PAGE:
Kelp Forests

The Kelp Forests off Plymouth have been dedicated to Her Majesty as part of The Queen’s Green Canopy in an effort to highlight the importance of kelp as an environmental treasure which fringes much of the UK’s coastline.

Kelp forests are some of the most diverse and productive ecosystems on earth. In the UK, kelp forests cover an area similar in size to two thirds of the nation’s woodlands. Just like forests on land, kelp plays a crucial role in the regulation of our atmosphere by absorbing carbon dioxide.

Kelp is a hidden wonder – its magic is largely unseen.

Most people are familiar with kelp from finding washed up pieces on the beach, or seeing its brown tops bobbing about in the sea. But kelp forms dense and magical underwater forests in shallow waters.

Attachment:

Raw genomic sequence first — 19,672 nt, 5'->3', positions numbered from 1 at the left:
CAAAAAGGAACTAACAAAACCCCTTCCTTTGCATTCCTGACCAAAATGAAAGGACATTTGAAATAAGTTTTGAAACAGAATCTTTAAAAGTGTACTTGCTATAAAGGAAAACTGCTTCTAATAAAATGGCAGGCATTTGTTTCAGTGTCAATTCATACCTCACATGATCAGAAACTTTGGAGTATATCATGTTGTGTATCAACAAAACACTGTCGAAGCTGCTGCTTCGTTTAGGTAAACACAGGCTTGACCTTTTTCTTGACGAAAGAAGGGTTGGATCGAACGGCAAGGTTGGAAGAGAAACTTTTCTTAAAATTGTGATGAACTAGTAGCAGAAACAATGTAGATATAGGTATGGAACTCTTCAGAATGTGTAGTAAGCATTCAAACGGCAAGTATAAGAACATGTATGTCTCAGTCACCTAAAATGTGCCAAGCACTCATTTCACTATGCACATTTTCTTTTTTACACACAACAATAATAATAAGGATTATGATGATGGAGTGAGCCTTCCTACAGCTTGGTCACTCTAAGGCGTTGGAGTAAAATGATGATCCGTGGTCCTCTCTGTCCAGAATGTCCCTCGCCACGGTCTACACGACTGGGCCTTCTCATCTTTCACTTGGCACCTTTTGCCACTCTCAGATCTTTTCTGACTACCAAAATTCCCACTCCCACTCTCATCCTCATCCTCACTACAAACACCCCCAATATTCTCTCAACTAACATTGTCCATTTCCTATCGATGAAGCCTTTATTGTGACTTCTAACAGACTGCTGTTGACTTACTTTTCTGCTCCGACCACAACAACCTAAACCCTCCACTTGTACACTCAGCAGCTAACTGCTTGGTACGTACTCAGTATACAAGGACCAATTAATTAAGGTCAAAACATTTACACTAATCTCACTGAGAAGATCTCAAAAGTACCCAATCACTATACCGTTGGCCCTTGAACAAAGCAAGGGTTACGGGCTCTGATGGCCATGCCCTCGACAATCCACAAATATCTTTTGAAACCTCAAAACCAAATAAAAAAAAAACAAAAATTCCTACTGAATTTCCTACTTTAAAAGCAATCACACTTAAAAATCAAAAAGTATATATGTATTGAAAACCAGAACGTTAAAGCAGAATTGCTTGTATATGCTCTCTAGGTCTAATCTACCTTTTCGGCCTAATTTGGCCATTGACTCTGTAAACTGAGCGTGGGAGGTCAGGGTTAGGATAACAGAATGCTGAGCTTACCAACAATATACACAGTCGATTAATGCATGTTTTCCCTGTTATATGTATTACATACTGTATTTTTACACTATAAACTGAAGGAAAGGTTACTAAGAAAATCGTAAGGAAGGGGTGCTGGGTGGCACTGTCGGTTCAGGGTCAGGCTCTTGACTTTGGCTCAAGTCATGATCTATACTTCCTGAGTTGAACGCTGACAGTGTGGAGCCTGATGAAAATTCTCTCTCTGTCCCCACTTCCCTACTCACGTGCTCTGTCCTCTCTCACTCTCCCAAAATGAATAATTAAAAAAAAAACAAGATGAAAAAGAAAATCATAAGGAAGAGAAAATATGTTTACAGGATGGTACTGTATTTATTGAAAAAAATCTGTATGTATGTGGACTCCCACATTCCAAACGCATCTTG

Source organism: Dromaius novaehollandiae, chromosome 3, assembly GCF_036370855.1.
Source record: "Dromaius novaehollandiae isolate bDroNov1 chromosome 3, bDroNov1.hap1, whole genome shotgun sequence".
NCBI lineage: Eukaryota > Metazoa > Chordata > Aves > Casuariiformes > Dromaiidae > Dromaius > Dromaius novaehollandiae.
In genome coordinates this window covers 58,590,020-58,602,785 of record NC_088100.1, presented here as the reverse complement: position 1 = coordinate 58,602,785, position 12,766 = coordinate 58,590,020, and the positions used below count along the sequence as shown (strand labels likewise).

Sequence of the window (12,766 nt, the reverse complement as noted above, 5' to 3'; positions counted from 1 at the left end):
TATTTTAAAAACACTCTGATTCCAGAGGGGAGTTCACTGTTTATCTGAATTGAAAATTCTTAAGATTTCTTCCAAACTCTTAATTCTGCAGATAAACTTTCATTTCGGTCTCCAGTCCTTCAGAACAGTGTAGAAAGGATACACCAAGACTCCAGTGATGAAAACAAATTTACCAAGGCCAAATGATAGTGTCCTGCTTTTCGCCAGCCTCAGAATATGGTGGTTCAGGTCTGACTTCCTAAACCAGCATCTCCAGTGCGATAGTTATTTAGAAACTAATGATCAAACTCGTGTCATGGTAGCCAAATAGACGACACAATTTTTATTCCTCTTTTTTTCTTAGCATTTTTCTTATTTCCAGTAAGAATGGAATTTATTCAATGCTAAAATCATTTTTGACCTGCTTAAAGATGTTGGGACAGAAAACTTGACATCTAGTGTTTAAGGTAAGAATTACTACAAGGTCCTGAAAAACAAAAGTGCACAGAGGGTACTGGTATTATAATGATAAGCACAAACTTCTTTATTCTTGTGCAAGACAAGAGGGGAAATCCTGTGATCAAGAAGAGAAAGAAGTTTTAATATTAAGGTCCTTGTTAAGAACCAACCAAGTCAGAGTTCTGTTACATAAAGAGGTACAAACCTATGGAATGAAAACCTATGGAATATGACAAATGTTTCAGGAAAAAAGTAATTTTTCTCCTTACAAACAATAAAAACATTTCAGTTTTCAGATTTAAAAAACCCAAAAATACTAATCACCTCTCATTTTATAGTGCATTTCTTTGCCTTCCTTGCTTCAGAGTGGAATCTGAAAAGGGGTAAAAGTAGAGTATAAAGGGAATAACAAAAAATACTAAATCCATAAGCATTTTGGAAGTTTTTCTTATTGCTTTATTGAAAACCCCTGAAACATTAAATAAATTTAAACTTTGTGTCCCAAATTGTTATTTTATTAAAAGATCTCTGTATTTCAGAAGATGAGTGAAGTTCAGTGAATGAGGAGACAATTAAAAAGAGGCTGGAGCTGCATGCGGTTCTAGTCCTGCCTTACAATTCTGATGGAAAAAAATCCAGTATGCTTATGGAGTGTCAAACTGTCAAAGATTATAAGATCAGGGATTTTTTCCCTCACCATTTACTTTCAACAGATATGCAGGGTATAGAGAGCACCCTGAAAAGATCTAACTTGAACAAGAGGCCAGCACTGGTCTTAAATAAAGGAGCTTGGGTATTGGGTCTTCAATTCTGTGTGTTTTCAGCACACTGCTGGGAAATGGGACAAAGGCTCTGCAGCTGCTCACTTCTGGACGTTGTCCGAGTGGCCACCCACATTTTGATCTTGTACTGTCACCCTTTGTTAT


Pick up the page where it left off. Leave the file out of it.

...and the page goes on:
Much of the UK’s coastline is fringed with kelp forests, and the UK with France have the most diverse selection of kelp species in all of Europe.

Similar to mangroves and coral reefs in warmer waters, kelp forests are extremely important ecosystems. They offer shelter to a host of animals, including marine mammals and birds. They are a critical foraging and nursery habitat for fish and shellfish and are vital to the health of our oceans. Kelp forests are also important buffers against storm surges, reducing the impact of waves and preventing coastal erosion.

When Charles Darwin arrived in the Galapagos Islands in 1835, he acknowledged the significance of the kelp forests there, remarking that, “the number of living creatures of all Orders, whose existence intimately depends on kelp is wonderful”.

Interestingly, his ship the Beagle set sail from Plymouth, which hosts its own hidden kelp treasure beneath its waters.